The Socialization Question: Homeschool Vs. Traditional School


Socialization is the crux of life.  Without it we would have no being yet with it we realize how important it is for our survival. SocializationOur hearts are so enriched by our social lives that it will bring a person from despair to life.  Why?  Because we were created to be social since our GOD is relational. Without a social life you have no relationships, without relationships you have no contribution, without a contribution you have no money.  There are still a lot of people out there who assume that homeschool students stay lock up in the house 24/7, with no relationships.  So, a lack of a social life may seem to be a valid concern about homeschooling.  But is it really? To answer that let’s take a look at what socialization is.

 

“Socialization can be defined as the process by which we learn the ways of a given society or social group so that we can function within it (Elkin & Handel, 1978).”~ Danielle Tasmajian, The Master’s College

To me, socialization is truly the blending of lives together, the gradual give and take of life experience and beliefs between people.  Without this blending life would be dull, like a canvas of white with no distinction whatsoever.  But with it life is vibrant and exciting like a beautiful watercolor by Joseph Raffael.  When others hear that you plan to homeschool this is likely to be their very first objection.  Why?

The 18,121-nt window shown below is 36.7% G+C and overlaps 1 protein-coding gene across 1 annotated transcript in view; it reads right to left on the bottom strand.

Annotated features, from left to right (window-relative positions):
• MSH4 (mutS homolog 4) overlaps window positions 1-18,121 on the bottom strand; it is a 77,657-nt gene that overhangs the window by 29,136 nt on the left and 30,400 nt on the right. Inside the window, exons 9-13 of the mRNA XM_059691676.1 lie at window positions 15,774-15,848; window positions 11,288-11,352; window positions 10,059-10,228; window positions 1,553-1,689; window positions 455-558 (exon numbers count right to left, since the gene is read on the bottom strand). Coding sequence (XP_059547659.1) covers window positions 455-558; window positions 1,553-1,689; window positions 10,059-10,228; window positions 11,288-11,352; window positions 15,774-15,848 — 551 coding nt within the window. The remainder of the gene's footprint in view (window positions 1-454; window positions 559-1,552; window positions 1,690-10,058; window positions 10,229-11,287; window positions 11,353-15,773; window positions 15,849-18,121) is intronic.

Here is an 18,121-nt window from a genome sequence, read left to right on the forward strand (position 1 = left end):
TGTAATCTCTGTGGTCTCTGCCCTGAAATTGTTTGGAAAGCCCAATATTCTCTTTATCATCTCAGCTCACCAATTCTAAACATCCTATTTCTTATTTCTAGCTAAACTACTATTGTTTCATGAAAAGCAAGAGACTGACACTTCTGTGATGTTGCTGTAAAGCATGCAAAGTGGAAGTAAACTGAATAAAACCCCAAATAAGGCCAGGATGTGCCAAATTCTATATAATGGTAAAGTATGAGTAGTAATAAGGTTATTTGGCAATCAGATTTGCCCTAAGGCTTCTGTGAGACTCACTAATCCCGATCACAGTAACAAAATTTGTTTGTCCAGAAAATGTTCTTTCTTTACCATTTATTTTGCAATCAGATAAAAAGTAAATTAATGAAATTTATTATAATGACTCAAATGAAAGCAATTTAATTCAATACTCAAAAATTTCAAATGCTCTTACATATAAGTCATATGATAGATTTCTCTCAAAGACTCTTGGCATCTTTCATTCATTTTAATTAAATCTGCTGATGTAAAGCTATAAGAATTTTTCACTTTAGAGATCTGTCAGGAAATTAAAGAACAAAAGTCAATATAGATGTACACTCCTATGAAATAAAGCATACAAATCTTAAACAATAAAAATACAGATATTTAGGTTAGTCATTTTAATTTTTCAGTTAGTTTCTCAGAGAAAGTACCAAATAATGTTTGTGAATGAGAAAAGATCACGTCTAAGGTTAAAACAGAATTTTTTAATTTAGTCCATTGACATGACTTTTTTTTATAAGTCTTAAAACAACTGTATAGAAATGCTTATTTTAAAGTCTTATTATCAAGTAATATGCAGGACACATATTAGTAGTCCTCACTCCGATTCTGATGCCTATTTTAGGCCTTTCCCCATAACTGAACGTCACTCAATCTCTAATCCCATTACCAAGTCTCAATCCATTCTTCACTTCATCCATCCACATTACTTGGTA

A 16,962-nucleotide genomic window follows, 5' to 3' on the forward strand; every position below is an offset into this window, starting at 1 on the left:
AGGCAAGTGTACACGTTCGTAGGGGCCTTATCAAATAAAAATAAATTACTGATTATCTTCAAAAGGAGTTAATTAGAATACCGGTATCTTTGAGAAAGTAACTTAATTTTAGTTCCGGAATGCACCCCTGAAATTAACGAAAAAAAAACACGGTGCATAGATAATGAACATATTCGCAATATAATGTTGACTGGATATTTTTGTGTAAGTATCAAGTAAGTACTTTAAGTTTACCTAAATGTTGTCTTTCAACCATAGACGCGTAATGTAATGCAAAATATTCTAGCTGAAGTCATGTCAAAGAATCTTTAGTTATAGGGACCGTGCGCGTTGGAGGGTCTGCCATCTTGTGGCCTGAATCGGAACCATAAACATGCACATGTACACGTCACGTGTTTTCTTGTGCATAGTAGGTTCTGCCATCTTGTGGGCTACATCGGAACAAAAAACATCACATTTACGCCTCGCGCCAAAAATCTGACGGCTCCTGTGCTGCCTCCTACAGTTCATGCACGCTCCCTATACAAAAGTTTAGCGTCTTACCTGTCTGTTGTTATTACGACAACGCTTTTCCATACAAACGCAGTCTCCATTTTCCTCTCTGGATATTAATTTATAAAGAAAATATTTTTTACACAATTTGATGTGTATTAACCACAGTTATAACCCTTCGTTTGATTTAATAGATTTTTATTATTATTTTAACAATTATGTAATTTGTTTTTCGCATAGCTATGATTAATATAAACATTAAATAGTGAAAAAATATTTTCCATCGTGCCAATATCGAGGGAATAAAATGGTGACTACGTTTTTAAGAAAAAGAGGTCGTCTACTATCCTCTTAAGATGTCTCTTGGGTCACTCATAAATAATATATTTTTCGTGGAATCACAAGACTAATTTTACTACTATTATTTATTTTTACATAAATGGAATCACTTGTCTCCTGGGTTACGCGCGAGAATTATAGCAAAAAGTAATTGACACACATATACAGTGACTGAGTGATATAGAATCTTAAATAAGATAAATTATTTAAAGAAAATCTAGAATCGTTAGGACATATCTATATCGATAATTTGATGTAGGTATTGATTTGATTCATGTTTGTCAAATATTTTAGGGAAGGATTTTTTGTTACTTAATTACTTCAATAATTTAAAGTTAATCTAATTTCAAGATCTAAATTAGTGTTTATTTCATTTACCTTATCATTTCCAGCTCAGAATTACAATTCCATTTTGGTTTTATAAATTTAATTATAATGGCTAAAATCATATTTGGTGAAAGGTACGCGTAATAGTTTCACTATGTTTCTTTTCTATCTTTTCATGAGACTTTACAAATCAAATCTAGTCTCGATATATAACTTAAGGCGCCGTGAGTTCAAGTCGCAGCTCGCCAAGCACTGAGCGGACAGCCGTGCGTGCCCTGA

Well the very first question from you should be “What?”  What are these well-meaning people saying?  What do they mean?  They could mean any of these three things:

 

1.Time for your children to interact with other children
2. Being influenced to conform to societal norms
3.Exposure to different cultures, values, and people groups

We can all agree that these things are important, so let’s see how the homeschool compares to the traditional school in meeting these needs.

 

Interactions with other children

For the homeschool,  the parents are conscious of the socialization argument, so much so that the average homeschooler “is involved in 5.2 activities outside of the home” which may include a version of scouts, gymnastics and other sports, and even play groups whose sole purpose is to play and socialize!  During everyday life the homeschooler will interact with people from young to old to really “young-old”. These children, because they are done with their work early, often have very meaningful conversations with each other and any adults they interact with.  Plus they have plenty of time to have structured as well as unstructured play with other children of different ages, from different families.

 

Whereas the child in Traditional school will interact with 20-30 children their age on a regular basis.  These children are mostly similar in race, living environment, and socioeconomic status.  Most of the time the children are together they are sitting still trying hard to pay attention to their teacher, therefore not forming meaningful relationships.  Their only free time to socialize is during lunch, recess and gym (if they still have them), and the walk or drive home.

 

Societal Norms Influence

Let’s take a look at a few of the societal norms that are taught from one student to another.

“I need a smartphone!   Everyone has one.  I’ll be the weird kid without one!”

“Why can’t I see that movie/show?  All of my friends have seen it!”

For a lot of students their traditional school is:

 

      • Where to be respected you have to physically defend yourself (WARNING: This video contains cussing, if sensitive, view without sound)

 

      • Where bullying is happening earlier and fiercer

 

 

    • Where student culture says its okay to disrespect their teachers, cuss them out and physically assault them.